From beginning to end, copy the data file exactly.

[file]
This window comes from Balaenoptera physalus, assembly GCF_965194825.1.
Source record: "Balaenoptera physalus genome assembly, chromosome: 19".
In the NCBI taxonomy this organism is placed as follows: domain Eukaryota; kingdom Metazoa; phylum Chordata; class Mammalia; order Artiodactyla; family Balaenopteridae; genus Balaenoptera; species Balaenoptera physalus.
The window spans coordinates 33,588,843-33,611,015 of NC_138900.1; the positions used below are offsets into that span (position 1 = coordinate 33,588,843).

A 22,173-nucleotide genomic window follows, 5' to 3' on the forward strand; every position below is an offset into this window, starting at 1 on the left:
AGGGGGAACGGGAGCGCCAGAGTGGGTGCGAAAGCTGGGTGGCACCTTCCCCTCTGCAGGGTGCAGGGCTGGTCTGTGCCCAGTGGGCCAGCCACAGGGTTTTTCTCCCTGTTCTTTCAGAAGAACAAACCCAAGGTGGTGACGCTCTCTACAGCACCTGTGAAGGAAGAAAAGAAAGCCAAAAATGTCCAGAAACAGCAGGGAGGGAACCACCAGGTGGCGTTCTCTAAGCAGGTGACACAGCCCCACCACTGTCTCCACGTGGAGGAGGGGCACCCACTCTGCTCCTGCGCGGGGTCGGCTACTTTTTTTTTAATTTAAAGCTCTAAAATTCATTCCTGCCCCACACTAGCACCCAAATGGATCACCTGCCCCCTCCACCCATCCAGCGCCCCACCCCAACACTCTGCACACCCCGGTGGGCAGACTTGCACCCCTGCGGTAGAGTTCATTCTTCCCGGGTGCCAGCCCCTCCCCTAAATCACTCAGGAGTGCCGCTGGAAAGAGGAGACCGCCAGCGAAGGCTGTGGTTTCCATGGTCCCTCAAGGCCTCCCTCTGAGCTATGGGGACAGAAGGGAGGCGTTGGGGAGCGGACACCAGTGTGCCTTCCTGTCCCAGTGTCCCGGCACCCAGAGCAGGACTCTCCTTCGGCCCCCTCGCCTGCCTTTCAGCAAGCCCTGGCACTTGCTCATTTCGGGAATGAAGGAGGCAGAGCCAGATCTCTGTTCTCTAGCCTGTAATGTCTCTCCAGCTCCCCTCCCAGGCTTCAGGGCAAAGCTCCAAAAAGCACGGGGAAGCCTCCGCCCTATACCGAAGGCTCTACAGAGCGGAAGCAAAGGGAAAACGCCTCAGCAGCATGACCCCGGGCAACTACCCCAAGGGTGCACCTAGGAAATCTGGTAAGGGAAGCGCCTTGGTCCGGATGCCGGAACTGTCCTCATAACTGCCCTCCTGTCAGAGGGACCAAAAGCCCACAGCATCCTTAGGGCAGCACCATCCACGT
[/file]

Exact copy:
This window comes from Balaenoptera physalus, assembly GCF_965194825.1.
Source record: "Balaenoptera physalus genome assembly, chromosome: 19".
In the NCBI taxonomy this organism is placed as follows: domain Eukaryota; kingdom Metazoa; phylum Chordata; class Mammalia; order Artiodactyla; family Balaenopteridae; genus Balaenoptera; species Balaenoptera physalus.
The window spans coordinates 33,588,843-33,611,015 of NC_138900.1; the positions used below are offsets into that span (position 1 = coordinate 33,588,843).

A 22,173-nucleotide genomic window follows, 5' to 3' on the forward strand; every position below is an offset into this window, starting at 1 on the left:
AGGGGGAACGGGAGCGCCAGAGTGGGTGCGAAAGCTGGGTGGCACCTTCCCCTCTGCAGGGTGCAGGGCTGGTCTGTGCCCAGTGGGCCAGCCACAGGGTTTTTCTCCCTGTTCTTTCAGAAGAACAAACCCAAGGTGGTGACGCTCTCTACAGCACCTGTGAAGGAAGAAAAGAAAGCCAAAAATGTCCAGAAACAGCAGGGAGGGAACCACCAGGTGGCGTTCTCTAAGCAGGTGACACAGCCCCACCACTGTCTCCACGTGGAGGAGGGGCACCCACTCTGCTCCTGCGCGGGGTCGGCTACTTTTTTTTTAATTTAAAGCTCTAAAATTCATTCCTGCCCCACACTAGCACCCAAATGGATCACCTGCCCCCTCCACCCATCCAGCGCCCCACCCCAACACTCTGCACACCCCGGTGGGCAGACTTGCACCCCTGCGGTAGAGTTCATTCTTCCCGGGTGCCAGCCCCTCCCCTAAATCACTCAGGAGTGCCGCTGGAAAGAGGAGACCGCCAGCGAAGGCTGTGGTTTCCATGGTCCCTCAAGGCCTCCCTCTGAGCTATGGGGACAGAAGGGAGGCGTTGGGGAGCGGACACCAGTGTGCCTTCCTGTCCCAGTGTCCCGGCACCCAGAGCAGGACTCTCCTTCGGCCCCCTCGCCTGCCTTTCAGCAAGCCCTGGCACTTGCTCATTTCGGGAATGAAGGAGGCAGAGCCAGATCTCTGTTCTCTAGCCTGTAATGTCTCTCCAGCTCCCCTCCCAGGCTTCAGGGCAAAGCTCCAAAAAGCACGGGGAAGCCTCCGCCCTATACCGAAGGCTCTACAGAGCGGAAGCAAAGGGAAAACGCCTCAGCAGCATGACCCCGGGCAACTACCCCAAGGGTGCACCTAGGAAATCTGGTAAGGGAAGCGCCTTGGTCCGGATGCCGGAACTGTCCTCATAACTGCCCTCCTGTCAGAGGGACCAAAAGCCCACAGCATCCTTAGGGCAGCACCATCCACGT